Mexico to spend $23bn to cut greenhouse gases

2015-12-09 12:01

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Mexico City - Mexico's government announced $23bn in investments on Tuesday to modernise its refineries while sharply slashing greenhouse gas emissions produced by oil-processing facilities and gasoline.

While world governments held climate talks in Paris, President Enrique Pena Nieto unveiled $3bn plans to cut sulphur content in gasoline produced at six refineries of state-run firm Pemex, reducing emissions by 90%.

The project is to be completed in early 2016.

Another $3bn will be spent at three refineries and a gas processing plant so that they can produce their own electricity, cutting 3 000 tonnes of greenhouse gases per megawatts generated each year.

The facilities will produce more than 2 300 megawatts of electricity in total, equivalent to the power generated for one million homes, the government said.

This would reduce emissions of carbon dioxide by 1.75 million tonnes per year at the Tula refinery in the central state of Hidalgo alone.

‘Clean’ growth

"They are green investments, which will take care of the environment and care for the health of Mexicans," Pena Nieto said in a speech in Tula.

"We will have cleaner gasoline, with less sulphur content, which will allow us to reduce greenhouse gas emissions that contaminate the environment and affect the health of Mexicans," he said.

The government will also spend $13bn to increase Pemex's capacity to process crude oil and another $3.9bn to reduce the need to import diesel with low sulphur content.

The projects, co-funded by private investments, will generate 63 000 direct jobs.

Pena Nieto said the projects were made possible following a landmark energy reform, which he signed last year and opened the oil and gas sector to private investors for the first time since 1938.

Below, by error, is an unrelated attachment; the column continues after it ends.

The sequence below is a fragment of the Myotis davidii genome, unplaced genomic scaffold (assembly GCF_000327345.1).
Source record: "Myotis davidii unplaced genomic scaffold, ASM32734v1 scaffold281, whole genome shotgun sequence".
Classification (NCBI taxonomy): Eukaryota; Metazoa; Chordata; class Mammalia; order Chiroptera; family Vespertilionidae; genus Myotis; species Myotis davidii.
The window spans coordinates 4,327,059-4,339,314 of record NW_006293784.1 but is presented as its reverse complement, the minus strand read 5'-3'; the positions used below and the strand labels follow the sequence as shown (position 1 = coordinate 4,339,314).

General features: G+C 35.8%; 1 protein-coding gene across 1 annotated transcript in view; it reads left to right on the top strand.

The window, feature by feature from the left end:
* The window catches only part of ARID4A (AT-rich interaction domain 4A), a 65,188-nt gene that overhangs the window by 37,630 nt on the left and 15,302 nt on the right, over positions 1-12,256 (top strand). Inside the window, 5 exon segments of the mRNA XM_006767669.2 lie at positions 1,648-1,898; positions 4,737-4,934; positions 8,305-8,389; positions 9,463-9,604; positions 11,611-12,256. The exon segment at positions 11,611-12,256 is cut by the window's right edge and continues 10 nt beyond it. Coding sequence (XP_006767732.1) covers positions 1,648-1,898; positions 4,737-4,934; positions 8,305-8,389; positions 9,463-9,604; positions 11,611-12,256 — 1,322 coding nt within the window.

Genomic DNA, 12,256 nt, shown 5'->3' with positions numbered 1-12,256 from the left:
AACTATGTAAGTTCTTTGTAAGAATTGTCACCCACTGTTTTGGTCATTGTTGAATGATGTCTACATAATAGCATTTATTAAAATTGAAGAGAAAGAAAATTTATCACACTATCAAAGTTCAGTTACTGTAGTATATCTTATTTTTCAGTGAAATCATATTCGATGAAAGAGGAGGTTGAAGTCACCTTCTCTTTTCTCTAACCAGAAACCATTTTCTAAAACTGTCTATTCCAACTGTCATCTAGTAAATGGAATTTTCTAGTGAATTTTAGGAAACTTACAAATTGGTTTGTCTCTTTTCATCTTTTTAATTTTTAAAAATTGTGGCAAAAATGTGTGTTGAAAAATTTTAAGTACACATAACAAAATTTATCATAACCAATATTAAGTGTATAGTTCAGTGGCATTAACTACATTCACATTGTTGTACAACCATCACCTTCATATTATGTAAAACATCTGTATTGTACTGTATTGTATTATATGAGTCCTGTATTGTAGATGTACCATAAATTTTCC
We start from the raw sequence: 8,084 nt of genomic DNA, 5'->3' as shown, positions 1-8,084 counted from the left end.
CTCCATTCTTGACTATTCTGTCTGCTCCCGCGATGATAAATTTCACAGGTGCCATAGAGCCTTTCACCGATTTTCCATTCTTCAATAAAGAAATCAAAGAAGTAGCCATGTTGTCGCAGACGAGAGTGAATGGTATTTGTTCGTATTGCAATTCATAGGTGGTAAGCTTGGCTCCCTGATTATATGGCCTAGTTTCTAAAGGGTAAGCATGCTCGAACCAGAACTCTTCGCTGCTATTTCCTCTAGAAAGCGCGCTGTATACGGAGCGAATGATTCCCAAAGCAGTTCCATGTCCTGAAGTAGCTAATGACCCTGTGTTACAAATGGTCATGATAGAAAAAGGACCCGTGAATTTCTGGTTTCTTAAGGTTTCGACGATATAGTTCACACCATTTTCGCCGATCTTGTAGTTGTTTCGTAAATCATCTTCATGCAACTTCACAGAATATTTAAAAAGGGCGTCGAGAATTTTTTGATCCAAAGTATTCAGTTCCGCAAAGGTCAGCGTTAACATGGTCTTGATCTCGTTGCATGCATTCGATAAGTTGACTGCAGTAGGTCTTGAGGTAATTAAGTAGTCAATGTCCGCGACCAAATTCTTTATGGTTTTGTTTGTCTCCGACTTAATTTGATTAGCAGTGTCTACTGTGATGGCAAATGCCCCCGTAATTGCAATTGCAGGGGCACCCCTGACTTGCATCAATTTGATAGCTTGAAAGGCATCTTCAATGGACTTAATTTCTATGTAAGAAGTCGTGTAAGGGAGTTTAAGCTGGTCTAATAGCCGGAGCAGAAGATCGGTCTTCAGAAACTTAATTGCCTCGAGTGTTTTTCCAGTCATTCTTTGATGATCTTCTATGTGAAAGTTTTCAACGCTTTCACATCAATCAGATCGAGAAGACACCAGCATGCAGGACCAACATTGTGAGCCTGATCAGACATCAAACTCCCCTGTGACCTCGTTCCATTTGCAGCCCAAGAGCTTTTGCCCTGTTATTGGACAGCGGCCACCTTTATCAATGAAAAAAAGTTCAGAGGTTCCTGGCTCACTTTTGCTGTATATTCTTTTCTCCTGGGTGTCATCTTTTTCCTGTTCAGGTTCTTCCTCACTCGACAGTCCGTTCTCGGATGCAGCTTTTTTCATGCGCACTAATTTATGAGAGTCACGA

"It is possible for Mexico to continue growing economically and produce greater development while caring for and respecting its environment," the president said.

While Pemex works on upgrading its refineries, Pemex chief Emilio Lozoya announced the discovery of two new shallow-water oil deposits that could produce 40 000 barrels of crude per day.

Climate talks face deadline

Mexico was the first developing country this year to submit targets for the UN climate conference, pledging that its greenhouse gas emissions will peak in 2026 before falling.

The plan envisions greenhouse gases falling 22% and black carbon dropping 51% by 2030.

The 195-nation UN talks have been billed as the last chance to avert the worst consequences of global warming: deadly drought, floods, storms and rising seas that will engulf islands and densely populated coastlines.

To reach an elusive deal by a Friday deadline, however, governments must first resolve a handful of decades-old disputes that have blocked the path to a global climate pact.

Nations remain divided over providing financing to help developing nations cope with global warming, how far to limit planetary overheating, how to share the burden between rich and poor nations, and how to review progress in slashing greenhouse gases.

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